themselves with assignment work, so essentially I could go out and photograph stock images without the expense of film and processing. I
won't get into the depreciation factor of that new digital camera compared to using a film camera, that's a new subject.
So one can only ask why in the world would anyone want to go through all of this expense and hassle to use film? That's simple too . . . . it's the look and feel of an image when viewed on a Light Table.
There's just something that says WoW when you see an amazing slide or transparency because you're really looking at it. Film is something you can hold and look at just by holding it up to the light. So
if you really want to perfect digital, then think like film. Take your digital camera and start using the "M" setting and dialing in "White Balance". A digital camera offers essentially the same tools to "learn
photography", without the expense and So one can only ask why in the world would anyone want to go through all of this expense and hassle to use film? That's simple too . . . . it's the look and feel of
you came across a fabulous opportunity to photograph eagles on a lake and need the 400X instead. That 1 digital body has all the tools you need built right in. You won't get the exact results you would
from film since digital is a different medium and is processed on your computer. Film is what it is and that is why it gives you that film look.
Film was great when all I had was film. With digital at a point where you can get all of those great film qualities with less gear to carry, it's really hard to make a case for film these days. Yes there's more
work on the other end, but remember, if you take pictures like you are using film, you'll perfect the exposure on location with minimal post processing to do at the end of the day. I'm fortunate to have
learned the old way with manual cameras and can really appreciate the research and development that Camera manufacturers put into every new digital camera. It's just simply amazing and I'm doing as
much as I can to learn all aspects of the entire process of what makes them work and how they are built. It's the "new film" and I'm determined to perfect my knowledge as technology changes. Film has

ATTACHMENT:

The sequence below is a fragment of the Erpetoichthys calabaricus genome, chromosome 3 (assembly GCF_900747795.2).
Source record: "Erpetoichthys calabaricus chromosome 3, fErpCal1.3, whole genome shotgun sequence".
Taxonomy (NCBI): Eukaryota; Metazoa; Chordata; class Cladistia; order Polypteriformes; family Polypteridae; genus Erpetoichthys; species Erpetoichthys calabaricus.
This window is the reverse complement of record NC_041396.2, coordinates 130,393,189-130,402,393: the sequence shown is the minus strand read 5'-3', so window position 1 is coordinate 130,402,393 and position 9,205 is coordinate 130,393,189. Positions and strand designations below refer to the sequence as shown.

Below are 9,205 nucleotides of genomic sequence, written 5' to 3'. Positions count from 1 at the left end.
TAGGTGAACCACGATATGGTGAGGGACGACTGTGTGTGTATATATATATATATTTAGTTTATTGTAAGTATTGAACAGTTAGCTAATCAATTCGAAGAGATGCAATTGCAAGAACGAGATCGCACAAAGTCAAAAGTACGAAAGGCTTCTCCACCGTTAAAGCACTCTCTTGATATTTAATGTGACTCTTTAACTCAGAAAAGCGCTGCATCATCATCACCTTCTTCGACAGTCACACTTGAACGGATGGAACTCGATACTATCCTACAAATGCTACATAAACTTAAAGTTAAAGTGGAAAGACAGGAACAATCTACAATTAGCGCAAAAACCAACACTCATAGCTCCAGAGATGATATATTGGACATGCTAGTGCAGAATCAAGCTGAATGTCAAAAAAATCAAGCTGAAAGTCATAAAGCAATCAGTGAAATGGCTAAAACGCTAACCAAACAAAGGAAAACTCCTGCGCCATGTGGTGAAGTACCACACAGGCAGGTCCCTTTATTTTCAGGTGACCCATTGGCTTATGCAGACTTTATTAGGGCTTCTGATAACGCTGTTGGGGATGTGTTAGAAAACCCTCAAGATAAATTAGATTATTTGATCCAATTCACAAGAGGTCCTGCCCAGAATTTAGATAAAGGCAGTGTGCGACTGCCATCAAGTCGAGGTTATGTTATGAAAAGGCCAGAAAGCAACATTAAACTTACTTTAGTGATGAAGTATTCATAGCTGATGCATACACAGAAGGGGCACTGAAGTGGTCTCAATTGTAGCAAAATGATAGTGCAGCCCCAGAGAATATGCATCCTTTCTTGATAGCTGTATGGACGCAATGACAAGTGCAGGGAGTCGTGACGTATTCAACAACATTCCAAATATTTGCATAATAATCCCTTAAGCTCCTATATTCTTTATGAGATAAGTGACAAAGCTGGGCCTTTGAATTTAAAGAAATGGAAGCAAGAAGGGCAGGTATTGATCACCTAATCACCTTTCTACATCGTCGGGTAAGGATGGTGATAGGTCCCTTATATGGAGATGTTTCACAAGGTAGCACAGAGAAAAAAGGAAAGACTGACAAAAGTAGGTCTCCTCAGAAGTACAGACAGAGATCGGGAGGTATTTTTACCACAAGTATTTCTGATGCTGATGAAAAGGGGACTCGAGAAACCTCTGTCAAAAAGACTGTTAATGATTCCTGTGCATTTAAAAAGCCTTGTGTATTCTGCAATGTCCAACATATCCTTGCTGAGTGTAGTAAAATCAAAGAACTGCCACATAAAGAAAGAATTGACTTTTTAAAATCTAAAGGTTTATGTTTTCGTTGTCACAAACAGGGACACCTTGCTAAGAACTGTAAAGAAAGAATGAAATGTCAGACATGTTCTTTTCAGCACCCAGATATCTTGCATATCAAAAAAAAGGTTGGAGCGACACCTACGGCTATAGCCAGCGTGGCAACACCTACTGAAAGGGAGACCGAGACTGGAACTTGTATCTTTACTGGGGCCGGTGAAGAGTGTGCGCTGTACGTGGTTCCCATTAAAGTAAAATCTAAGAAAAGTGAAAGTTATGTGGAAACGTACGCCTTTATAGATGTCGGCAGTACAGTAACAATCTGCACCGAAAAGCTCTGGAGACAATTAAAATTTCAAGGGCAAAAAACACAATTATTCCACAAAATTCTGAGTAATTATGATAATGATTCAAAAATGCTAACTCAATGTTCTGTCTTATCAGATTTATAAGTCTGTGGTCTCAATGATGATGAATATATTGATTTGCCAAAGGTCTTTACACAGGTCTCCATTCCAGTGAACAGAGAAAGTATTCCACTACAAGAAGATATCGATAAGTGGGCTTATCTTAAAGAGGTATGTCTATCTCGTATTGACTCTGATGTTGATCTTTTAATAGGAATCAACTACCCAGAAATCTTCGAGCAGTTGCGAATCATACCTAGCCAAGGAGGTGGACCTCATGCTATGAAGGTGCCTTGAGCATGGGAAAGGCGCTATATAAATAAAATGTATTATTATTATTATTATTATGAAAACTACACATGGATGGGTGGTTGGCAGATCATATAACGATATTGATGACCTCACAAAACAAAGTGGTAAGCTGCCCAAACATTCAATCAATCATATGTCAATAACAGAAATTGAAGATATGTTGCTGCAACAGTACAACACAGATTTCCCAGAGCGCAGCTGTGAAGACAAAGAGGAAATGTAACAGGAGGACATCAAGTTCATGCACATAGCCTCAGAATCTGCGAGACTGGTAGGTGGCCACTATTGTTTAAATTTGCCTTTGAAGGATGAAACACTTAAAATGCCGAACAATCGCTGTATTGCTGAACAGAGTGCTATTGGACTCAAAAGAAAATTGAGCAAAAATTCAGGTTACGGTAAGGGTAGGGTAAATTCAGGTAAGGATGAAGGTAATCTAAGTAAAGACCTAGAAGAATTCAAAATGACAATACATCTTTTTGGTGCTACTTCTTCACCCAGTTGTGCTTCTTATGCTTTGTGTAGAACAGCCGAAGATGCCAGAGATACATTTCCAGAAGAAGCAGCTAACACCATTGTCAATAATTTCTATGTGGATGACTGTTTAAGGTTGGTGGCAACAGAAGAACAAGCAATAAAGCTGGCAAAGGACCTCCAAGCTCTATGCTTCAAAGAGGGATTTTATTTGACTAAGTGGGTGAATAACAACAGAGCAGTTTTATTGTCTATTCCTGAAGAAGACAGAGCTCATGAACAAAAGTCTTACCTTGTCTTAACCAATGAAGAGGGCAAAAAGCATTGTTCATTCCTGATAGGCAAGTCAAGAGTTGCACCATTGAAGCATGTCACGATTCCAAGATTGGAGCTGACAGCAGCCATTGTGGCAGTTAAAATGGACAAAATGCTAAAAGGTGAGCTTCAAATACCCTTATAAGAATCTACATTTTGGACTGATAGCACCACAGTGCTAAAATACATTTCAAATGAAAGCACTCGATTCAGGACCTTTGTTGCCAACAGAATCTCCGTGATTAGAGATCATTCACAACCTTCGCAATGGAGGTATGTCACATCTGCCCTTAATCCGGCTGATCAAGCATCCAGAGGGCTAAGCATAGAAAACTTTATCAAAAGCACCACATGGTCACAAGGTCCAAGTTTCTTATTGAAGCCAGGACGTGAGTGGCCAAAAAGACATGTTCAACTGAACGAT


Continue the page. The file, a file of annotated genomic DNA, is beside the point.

been around a long time and it's easy to use once you take the time to "learn photography".. Everyone thinks Digital is the magic bullet to being a Pro and it's not. Today's cameras are high tech
precision electronic image capturing devices, so problems could arise from electromagnetic radiation ,magnetic fields like high tension wires or radio transmitters and static charge.  There's a reason why
camera manufacturers have Liability Disclaimers these days. I average at least 1 failure a month of some kind from click to print or storage. Some are big, some are small, it comes with the territory and
you have to take those risks to be fast. computer to print . . . it's the digital age and we are continually evolving into a new way of capture. I use digital for the clients that want it now.
I seriously don't use that much film a month, even if I'm out for stock images. I think you get the point that it can add up, but if you don't waste exposures, film really is a better means of capture from the
time you click the shutter to the time you pull that transparency out 10 years later to make a print. Digital has a lot of hidden costs and I will write many great articles about digital for my digital followers,
but you really should think about the future of your images. Yes, I still love film . . . . . I just don't use it like I did 20 years ago. . . . . Everything is speed today and if you're not fast, you're left behind.
Digital isn't cheaper and it isn't a stable medium for future retrieval or readability. Film is proven technology. My film images are beautiful, bold with color, you can see them without a computer, they are
real, you can touch them . . .  If it's film . . . it's good . . . if we're using digital . . . it's . . . . well . . . .digital.